Results 1 to 1 of 1
01-05-2010, 06:41 AM #1
Upgraded Eurofighter offered to Indian Air Force
European aerospace conglomerate EADS, the manufacturer of the Eurofighter Typhoon, has aggressively pushed for an Indian Air Force (IAF) order for 126 combat jets by offering the plane with a thrust vector upgrade that will considerably improve its operational capabilities.
The upgrade will pay for itself through life cycle cost reductions, an EADS statement said Monday.
Equipping the twin-engine Typhoon's EJ200s with thrust vectoring nozzles (TVNs) could reduce fuel burn on a typical mission by up to 5 percent while increasing available thrust in supersonic cruise mode by up to 7 percent, the statement added.
Thrust vectoring would 'improve agility, survivability, manoeuvrability and the aircraft's ability to carry an asymmetric weapons load. It also reduces trim drag and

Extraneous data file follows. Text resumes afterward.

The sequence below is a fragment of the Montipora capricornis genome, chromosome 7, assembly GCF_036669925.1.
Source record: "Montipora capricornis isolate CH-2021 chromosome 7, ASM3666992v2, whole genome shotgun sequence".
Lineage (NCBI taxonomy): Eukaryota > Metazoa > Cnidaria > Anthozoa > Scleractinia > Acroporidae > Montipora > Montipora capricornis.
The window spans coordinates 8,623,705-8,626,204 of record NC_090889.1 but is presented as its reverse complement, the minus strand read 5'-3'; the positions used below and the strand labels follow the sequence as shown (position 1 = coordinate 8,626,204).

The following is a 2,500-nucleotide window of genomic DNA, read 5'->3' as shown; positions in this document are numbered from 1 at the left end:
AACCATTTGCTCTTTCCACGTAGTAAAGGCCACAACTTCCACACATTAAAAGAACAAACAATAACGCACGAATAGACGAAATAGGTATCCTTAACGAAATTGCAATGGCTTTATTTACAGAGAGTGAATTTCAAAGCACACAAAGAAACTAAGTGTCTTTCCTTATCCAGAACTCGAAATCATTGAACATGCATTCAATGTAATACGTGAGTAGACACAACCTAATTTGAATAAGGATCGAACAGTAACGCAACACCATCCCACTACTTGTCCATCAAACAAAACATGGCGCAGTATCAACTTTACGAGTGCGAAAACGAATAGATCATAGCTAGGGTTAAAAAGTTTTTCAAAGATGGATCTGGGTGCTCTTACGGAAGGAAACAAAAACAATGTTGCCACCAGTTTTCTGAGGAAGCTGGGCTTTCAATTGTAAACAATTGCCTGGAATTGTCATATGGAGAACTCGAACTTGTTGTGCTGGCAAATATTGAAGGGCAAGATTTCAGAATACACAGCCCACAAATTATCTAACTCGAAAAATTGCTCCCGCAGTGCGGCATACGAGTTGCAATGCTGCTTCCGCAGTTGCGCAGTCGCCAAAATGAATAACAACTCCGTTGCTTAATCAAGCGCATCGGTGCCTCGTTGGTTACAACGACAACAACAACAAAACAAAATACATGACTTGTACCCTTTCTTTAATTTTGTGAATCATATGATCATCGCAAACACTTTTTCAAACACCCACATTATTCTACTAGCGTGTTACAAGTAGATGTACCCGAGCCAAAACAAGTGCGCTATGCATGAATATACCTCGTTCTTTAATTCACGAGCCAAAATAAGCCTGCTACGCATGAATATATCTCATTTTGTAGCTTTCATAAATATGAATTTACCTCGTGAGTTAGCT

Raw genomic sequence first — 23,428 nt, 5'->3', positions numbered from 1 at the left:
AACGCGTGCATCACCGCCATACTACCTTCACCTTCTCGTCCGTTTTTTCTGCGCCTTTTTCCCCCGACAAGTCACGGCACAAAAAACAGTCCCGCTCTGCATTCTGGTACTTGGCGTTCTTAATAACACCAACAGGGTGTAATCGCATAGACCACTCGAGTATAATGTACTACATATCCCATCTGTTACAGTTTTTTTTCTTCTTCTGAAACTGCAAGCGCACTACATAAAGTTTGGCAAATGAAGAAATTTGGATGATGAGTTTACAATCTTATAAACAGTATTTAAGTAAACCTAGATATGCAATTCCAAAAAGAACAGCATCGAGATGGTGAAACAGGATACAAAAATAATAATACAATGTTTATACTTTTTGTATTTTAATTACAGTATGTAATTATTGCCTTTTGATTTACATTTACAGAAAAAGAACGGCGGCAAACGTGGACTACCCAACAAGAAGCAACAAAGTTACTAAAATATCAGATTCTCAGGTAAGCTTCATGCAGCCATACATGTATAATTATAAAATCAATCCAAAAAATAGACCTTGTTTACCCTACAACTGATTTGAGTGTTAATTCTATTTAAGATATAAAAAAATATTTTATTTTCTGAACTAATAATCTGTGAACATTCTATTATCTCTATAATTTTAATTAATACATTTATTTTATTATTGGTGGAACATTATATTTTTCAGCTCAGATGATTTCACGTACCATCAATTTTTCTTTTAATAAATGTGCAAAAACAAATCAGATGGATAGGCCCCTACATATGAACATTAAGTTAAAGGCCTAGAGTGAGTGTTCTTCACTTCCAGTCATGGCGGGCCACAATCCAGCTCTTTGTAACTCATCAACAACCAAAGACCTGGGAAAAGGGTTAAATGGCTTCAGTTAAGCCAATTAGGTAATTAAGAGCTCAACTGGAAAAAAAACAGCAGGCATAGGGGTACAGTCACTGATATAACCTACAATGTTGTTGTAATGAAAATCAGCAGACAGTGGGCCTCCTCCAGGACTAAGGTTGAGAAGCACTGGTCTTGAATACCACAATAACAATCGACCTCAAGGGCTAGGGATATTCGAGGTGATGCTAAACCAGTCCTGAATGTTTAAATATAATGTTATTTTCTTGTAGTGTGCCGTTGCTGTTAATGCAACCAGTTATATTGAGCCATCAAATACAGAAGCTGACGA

therefore, fuel consumption', the statement pointed out.
The Eurofighter Typhoon is one of the six jets in contention for the IAF order, which could eventually rise to some 200 planes. The flight trials of the six aircraft are currently underway in India and are set to conclude later this month after which, another set of trials will be conducted in the country of manufacture.
Thereafter, the IAF will shortlist two or three aircraft before homing in on the final choice.
The first 18 aircraft will be bought in a flyaway condition and the remaining will be manufactured in India through the transfer of technology route by Hindustan Aeronautics Limited (HAL).
The Boeing F/A-18 Super Hornet, the Lockheed Martin F-16I Super Viper (both from the US), the French Rafale, the Swedish Gripen and the Russian MiG-35 are the other aircraft in the fray.
According to the EADS statement, the biggest operational benefit of thrust vectoring 'is the speed that it gives in super cruise mode, because obviously the pilots are very keen on low observability at high speed'.
'Seven to eight percent more thrust in super cruise mode is quite a remarkable achievement and it adds to the operators' delight. This would give the aircraft an edge over its rivals in combat as well as in getaway situations,' the statement added.
It also pointed out that while thrust vectoring promises operational advantages, 'one has to look at life cycle costs as well. The importance is that the manufacturers should bring about both thrust increase and low life cycle costs'.